Trump administration issues first COVID-19 fine to Smithfield for failing to protect workers

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The Occupational Safety and Health Administration (OSHA) has cited pork producer Smithfield Foods for failing to protect workers from coronavirus exposure, the agency announced Thursday. 

It proposed a penalty of $13,494, which is the maximum allowed by law, on the Smithfield Packaged Meats Corp. in Sioux Falls, S.D. This is the first coronavirus-related citation from OSHA, which is part of the Department of Labor. 

The Sioux Falls plant was the site of a coronavirus outbreak in April and OSHA cited the company for one violation of the general duty clause for failing to provide a hazard-free workplace. At least 1,294 Smithfield workers contracted coronavirus, and four employees died from the virus in the spring of 2020, OSHA confirmed.

Smithfield responded on Thursday that the OSHA citation is “wholly without merit,” and that it plans to contest it. Smithfield has 15 business days from receipt of the citation and penalty to comply, request an informal conference with OSHA, or formally contest the findings.

“After an investigation that spanned many months and encompassed the review of over 20,000 pages of documents and 60 interviews, OSHA has issued only a singular citation under its catchall “general duty clause” for conditions that existed on and prior to March 23, 2020,” Keira Lombardo, Smithfield executive vice president of corporate affairs and compliance, said in a statement. 

She added that Smithfield took “extraordinary measures” to keep employees healthy and when the spike occurred at the Sioux Falls plant, it “responded immediately, consulting with [the Centers for Disease Control and Prevention] CDC, South Dakota Department of Health, [U.S. Department of Agriculture] USDA and many others.”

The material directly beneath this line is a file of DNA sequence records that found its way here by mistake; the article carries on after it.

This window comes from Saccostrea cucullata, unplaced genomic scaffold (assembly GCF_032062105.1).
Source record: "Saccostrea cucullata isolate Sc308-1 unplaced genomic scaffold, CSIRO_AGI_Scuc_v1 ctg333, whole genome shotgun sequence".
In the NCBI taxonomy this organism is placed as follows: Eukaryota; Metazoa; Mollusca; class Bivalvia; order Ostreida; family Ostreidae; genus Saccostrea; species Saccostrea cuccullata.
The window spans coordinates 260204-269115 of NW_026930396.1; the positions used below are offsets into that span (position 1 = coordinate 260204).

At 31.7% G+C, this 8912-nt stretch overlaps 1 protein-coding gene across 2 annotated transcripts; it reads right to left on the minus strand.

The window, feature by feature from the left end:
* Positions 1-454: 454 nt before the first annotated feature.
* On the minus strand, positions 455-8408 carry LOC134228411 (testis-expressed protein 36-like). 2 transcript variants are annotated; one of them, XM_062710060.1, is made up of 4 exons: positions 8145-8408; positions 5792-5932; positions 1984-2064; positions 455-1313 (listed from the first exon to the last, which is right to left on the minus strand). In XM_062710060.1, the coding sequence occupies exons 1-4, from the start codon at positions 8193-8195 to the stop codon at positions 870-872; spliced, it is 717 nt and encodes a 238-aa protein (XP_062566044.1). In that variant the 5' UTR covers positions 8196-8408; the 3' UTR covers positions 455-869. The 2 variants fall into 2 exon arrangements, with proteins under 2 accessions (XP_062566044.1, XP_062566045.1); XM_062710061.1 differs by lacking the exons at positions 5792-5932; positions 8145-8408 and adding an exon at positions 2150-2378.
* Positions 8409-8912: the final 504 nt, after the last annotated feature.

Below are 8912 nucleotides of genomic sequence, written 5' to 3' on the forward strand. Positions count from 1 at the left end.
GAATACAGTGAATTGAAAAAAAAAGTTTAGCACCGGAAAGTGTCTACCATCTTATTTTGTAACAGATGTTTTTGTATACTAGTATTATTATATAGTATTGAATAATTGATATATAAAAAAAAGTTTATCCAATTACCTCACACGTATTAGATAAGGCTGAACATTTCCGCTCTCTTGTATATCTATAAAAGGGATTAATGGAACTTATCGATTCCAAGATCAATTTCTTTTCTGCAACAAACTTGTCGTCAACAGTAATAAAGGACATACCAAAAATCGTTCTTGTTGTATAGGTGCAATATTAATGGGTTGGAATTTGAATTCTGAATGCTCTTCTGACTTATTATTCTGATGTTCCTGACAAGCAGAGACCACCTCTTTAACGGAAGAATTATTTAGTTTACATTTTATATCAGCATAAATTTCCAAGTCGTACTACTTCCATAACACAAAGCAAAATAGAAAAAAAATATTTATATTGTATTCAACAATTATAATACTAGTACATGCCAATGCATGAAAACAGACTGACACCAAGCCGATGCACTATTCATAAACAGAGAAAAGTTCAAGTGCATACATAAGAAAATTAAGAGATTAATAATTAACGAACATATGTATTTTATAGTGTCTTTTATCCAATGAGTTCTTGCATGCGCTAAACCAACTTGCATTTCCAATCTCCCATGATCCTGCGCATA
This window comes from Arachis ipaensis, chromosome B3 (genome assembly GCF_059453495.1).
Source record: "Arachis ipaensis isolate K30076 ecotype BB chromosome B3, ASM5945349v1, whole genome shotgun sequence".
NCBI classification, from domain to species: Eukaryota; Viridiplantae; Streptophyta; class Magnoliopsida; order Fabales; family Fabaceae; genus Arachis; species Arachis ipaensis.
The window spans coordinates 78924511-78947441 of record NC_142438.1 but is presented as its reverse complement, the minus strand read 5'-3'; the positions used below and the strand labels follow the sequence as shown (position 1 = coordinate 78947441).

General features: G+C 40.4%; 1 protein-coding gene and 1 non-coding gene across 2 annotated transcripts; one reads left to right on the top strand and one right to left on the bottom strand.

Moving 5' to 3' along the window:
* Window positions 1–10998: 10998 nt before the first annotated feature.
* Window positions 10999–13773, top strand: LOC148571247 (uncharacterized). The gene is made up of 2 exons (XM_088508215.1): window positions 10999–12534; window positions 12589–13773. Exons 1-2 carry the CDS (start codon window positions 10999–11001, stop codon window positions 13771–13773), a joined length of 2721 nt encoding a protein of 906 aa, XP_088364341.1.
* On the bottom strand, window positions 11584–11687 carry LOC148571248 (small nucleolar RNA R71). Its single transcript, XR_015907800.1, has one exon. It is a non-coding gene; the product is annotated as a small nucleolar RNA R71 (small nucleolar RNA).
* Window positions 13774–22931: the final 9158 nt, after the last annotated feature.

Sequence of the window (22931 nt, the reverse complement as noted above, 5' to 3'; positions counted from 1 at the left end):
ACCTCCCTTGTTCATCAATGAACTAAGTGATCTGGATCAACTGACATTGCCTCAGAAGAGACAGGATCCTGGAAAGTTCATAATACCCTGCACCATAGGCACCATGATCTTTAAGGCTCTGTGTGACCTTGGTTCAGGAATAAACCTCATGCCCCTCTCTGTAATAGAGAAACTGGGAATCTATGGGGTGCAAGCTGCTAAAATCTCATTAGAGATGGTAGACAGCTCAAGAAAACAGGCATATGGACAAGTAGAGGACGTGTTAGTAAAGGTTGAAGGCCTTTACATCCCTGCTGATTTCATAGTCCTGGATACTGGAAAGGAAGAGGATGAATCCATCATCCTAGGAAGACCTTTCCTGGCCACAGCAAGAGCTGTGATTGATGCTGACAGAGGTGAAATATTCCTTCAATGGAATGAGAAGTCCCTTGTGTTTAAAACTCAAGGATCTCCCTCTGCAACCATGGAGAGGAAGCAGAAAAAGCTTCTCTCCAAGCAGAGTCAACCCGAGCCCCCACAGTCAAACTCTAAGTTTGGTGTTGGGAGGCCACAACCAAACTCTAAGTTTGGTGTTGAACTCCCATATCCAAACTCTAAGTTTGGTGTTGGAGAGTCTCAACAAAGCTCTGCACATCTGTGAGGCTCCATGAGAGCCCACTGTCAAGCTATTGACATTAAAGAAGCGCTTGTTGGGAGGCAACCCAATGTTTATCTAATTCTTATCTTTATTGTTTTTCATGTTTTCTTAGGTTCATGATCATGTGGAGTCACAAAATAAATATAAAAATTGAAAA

OSHA’s guidance says that companies must take proactive measures to protect workers, including mandating social distancing, providing face coverings and installing physical barriers. OSHA has declined to impose a nationwide COVID-19 work safety standard through an Emergency Temporary Standard, despite months of calls from unions, Democrats and labor advocates.

The Sioux Falls plant, which accounts for up to 5 percent of U.S. pork production, temporarily closed in April due to the outbreak. Smithfield was also sued over allegations that it failed to protect workers at a Missouri plant during the pandemic.

Sen. Elizabeth Warren (D-Mass.) responded to the fine Thursday, saying it is not enough and that the Smithfield CEO must be held accountable.

“This meager, months-too-late fine isn’t enough and if OSHA were serious about doing its job, it would aggressively ramp up its investigation and enforcement activity to hold giant meatpackers accountable and issue an Emergency Temporary Standard with enforceable health and safety protections,” she said.

Warren and Sen. Cory Booker (D-N.J.) opened an investigation into Smithfield and other top meatpacking companies in June over allegations that they exploited workers, among other issues.

In a public response, the Smithfield CEO said, “The accusation that we have been unwilling to implement worker protections is patently and demonstrably false.”

“It’s a federal crime to lie to Congress,” Warren said on Thursday. “If Smithfield’s CEO was aware of OSHA’s findings at the same time he called allegations of worker mistreatment demonstrably false, he should be held accountable.”

Tags Coronavirus Cory Booker COVID-19 Elizabeth Warren Food industry Occupational Safety and Health Administration Smithfield Foods
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